Anything that takes your mind off the task of driving is dangerous. I agree with the fact that Government needs to stop micromanaging people though. So, good call Perry. Because next would have been don't change the radio station while driving or better yet, "don't ease the seat back" while driving.

Anonymous said...

Why can't people text and drive at the same time? I did my taxes while I drove from Dallas to Houston. I cut my son's hair at the same time (he was in the back seat, so it wasn't easy). I say freedom means to text, do taxes and cut hair while driving!!! We know none of these things are dangerous. Freedom! Don't make me pull off the road to cut hair - I can't stand being controlled!

David Smith said...

Governor doesn't seem to have any qualms micromanaging the behavior of adults seeking an abortion. Just saying.

Anonymous said...

I've agreed with Scott on a lot of things in the past, but this one stupid!

I hope I don't kill Scott and his granddaughter because I was texting and driving.

AdamJ said...

At least there is an argument that texting while driving affects others safety on the road. The same cannot be said for this ludicrous new law requiring adults to wear seat belts in the back seat or face fines. This is not micromanaging adults, this is Art Acevedo trying to further extract cash from his citizens that are not willing to pay for his department.

Anonymous said...

Yeah, let's compare texting and driving to abortion.

SanAntonioSuzi said...

The point in bringing up abortion was in regards to "micromanaging the behavior of adults". It's a valid argument.

James said...

Texting, in the grand scheme of things, is relatively minor. Yes, it can be a distraction to drivers, but we have other laws that can cover that situation.

Abortion is murder. You're stretching if you're trying to make a comparison between the two.

Anonymous said...

We can pretend that a person texting while driving is paying attention to the road. Sounds like many people reading this blog have a habit of pretending.

Gritsforbreakfast said...

5:53, you're the one pretending this blog and its readers have taken stances never articulated. I never said "a person texting while driving is paying attention to the road," and neither did Gov. Perry. You're tossing out red herrigs, not disputing anything written here.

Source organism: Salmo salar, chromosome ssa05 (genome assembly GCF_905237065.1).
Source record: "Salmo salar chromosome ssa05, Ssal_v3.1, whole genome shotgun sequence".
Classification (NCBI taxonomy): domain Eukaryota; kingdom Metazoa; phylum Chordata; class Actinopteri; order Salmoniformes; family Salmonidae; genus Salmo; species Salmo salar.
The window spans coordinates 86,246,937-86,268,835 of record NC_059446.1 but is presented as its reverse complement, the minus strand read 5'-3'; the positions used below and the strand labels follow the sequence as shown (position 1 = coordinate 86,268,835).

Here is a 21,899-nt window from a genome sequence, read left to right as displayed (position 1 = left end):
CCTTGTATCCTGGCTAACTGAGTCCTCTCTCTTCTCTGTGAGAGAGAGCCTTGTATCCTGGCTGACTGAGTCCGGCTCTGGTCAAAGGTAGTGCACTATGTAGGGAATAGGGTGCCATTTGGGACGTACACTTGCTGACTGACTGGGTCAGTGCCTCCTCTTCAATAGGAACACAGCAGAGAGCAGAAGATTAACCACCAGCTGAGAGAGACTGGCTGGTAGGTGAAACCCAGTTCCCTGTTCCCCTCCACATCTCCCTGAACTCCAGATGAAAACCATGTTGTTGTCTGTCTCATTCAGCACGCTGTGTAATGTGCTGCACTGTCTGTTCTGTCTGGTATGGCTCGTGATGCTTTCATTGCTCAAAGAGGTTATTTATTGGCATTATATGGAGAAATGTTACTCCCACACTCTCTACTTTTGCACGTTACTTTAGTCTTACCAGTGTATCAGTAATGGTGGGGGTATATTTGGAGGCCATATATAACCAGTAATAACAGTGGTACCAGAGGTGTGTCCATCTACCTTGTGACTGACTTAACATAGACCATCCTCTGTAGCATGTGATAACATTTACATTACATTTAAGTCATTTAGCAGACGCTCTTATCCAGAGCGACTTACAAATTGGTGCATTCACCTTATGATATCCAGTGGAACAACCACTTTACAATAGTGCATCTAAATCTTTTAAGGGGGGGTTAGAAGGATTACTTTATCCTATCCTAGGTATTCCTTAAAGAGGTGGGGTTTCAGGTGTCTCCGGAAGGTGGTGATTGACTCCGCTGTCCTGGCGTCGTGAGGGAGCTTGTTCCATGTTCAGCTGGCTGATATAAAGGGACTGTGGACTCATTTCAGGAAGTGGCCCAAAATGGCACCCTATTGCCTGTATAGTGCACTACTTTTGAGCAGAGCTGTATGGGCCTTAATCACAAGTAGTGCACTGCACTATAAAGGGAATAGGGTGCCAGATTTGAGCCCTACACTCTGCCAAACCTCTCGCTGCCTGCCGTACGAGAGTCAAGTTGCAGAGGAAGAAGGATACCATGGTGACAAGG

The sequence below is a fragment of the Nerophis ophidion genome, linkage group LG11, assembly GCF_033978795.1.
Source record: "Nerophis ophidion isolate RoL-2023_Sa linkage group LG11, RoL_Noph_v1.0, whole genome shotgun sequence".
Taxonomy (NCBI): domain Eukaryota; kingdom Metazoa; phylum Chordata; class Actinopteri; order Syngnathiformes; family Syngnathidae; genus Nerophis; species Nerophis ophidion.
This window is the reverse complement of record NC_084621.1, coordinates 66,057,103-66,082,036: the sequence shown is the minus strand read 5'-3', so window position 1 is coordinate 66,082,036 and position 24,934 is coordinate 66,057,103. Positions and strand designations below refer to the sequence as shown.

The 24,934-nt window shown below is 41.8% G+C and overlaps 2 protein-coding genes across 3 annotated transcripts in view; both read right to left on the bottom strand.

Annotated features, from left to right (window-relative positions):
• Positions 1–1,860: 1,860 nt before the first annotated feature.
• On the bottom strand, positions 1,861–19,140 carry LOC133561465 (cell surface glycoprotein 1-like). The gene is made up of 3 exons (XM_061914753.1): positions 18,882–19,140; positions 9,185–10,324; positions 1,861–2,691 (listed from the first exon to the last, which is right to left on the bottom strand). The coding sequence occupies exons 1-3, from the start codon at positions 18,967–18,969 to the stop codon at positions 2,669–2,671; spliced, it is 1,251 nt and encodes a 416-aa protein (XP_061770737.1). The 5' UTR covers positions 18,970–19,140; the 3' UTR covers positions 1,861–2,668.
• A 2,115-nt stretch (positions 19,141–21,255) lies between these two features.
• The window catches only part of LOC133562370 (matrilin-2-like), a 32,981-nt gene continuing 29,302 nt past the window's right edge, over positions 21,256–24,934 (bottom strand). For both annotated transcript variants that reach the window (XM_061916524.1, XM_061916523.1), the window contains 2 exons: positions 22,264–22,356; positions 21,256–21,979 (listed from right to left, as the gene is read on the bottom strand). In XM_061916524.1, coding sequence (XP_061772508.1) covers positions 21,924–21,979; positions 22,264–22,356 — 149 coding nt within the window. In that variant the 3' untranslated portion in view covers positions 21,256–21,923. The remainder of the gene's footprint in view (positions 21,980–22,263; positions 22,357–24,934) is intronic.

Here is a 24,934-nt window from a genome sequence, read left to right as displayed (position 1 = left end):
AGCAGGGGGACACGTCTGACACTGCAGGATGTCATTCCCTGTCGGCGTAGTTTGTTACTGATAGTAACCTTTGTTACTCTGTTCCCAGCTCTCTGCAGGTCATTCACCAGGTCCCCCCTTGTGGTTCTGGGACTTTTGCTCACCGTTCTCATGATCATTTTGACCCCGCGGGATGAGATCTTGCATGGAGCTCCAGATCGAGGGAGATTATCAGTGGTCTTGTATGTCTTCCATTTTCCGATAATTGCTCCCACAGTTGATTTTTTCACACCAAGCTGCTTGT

That said, I don't frequently text, much less in the car, but just last week I received a text while in my vehicle during rush hour. I waited until I was stopped behind a long line of cars at a red light, which changed twice before I made it through. While waiting, I looked at the question from my daughter and texted back a one-word answer before the light changed. Did that endanger anyone? I don't think so.

Alan said...

I thought this bill was more symbolic than useful anyway, but I have a question: if this had become law and a driver causing an accident was proven to have been texting, could the fact of a misdemeanor criminal violation have any bearing on a civil action against the driver? Obviously, I'm no lawyer.

Gritsforbreakfast said...

Alan, I'm sure it could, anyway, if cell phone records prove the driver was texting when an accident occurred. That's part of the reason I think it was unnecessary. Civil law already provides a remedy in cases where texting while driving causes harm.

Anonymous said...

"But who kows? Maybe we're in for an onslaught of libertarian bills."

One can only hope that we are!

Anonymous said...

Abortion is only murder in the eyes of the Catholic Church. When will you people stop trying to make your church doctrine the law of the land.

Hardship License Florida said...

Using mobile phone while driving is the main cause for most of the fatal crashes............

Anonymous said...

How could this law have been enforced without cops seizing the phone and perusing every message while looking for a date/time stamp? I never understood if it would have required the cop to obtain a search warrant or not since this wasn't a felony offense. I don't text but sure am tired of having my rights trampled to death in the name of conservatism.